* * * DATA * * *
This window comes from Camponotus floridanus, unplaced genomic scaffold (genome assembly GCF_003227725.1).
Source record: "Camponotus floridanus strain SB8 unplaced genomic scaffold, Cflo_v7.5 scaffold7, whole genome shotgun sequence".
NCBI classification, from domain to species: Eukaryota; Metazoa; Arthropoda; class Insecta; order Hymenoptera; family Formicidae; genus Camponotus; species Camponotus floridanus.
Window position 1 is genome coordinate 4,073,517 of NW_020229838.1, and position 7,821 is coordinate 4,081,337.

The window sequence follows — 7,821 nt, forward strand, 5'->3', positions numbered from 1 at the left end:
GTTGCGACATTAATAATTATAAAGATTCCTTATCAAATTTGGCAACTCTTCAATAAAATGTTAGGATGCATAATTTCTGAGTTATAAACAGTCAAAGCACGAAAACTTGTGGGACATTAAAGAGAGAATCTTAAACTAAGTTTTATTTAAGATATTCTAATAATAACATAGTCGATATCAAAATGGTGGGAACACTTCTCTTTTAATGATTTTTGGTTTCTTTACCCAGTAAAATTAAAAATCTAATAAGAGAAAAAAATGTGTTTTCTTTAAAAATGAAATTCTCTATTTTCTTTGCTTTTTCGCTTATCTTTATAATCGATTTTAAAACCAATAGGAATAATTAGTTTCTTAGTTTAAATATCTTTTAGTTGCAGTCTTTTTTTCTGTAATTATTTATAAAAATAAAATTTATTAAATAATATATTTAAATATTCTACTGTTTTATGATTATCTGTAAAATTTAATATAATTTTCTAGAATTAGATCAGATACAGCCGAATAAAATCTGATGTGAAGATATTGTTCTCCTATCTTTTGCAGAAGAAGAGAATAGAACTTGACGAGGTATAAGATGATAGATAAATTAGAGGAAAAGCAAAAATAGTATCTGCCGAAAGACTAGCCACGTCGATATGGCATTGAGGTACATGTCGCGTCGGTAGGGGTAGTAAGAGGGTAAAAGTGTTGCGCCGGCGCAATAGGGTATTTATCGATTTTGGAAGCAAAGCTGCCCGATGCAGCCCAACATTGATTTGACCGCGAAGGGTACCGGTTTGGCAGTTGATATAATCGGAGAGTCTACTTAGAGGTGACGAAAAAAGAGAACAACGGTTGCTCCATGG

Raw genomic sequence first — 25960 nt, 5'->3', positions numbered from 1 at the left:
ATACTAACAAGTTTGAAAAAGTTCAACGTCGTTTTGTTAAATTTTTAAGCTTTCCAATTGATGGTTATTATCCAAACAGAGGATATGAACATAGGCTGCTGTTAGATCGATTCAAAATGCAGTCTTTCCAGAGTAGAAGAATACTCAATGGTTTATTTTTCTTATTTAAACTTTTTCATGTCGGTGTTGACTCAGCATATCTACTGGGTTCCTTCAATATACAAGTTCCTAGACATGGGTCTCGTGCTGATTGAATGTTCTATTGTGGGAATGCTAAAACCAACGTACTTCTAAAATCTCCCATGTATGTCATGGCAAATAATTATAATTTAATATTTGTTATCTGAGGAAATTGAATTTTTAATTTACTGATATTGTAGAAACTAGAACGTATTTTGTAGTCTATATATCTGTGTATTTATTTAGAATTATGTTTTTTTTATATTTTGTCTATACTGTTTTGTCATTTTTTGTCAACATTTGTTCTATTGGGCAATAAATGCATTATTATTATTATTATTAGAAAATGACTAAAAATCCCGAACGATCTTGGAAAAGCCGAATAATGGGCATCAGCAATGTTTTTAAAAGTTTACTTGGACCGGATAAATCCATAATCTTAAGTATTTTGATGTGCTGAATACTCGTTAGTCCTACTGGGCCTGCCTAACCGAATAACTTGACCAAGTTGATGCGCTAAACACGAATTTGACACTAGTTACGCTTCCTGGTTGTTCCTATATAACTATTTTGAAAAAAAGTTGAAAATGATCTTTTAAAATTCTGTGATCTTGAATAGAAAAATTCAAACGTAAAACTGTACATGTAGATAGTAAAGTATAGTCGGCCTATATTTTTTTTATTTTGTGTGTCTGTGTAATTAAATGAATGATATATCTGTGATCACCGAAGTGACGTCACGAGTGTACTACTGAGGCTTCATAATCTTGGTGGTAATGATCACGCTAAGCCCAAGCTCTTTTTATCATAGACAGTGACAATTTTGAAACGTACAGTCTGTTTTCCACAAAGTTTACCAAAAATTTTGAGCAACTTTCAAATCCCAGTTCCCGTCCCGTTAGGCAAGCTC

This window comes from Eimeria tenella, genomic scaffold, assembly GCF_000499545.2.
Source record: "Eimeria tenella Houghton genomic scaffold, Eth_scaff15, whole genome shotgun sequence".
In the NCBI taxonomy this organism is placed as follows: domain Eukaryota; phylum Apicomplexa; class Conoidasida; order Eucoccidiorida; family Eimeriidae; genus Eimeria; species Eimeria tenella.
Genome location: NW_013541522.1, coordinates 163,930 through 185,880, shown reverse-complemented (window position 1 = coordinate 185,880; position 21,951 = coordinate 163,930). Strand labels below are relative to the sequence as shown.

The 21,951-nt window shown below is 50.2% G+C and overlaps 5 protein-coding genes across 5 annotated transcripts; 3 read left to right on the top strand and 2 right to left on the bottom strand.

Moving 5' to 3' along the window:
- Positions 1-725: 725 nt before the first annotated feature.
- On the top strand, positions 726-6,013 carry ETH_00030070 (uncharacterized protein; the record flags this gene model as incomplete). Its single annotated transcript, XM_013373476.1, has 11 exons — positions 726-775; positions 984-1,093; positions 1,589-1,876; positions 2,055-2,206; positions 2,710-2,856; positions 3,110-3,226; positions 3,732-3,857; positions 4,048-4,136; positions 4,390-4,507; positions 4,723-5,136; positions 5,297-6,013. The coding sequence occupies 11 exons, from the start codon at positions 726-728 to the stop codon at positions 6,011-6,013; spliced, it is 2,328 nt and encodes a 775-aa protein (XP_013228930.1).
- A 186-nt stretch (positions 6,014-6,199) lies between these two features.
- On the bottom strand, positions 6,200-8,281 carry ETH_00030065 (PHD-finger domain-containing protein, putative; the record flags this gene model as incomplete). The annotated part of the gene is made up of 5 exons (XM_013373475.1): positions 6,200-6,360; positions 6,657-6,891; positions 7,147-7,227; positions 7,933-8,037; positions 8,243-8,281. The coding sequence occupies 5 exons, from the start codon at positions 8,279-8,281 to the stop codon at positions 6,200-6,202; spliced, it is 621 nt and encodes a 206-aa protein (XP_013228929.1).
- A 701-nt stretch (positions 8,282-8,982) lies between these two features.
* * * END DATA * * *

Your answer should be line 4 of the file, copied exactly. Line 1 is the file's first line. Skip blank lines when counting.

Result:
Window position 1 is genome coordinate 4,073,517 of NW_020229838.1, and position 7,821 is coordinate 4,081,337.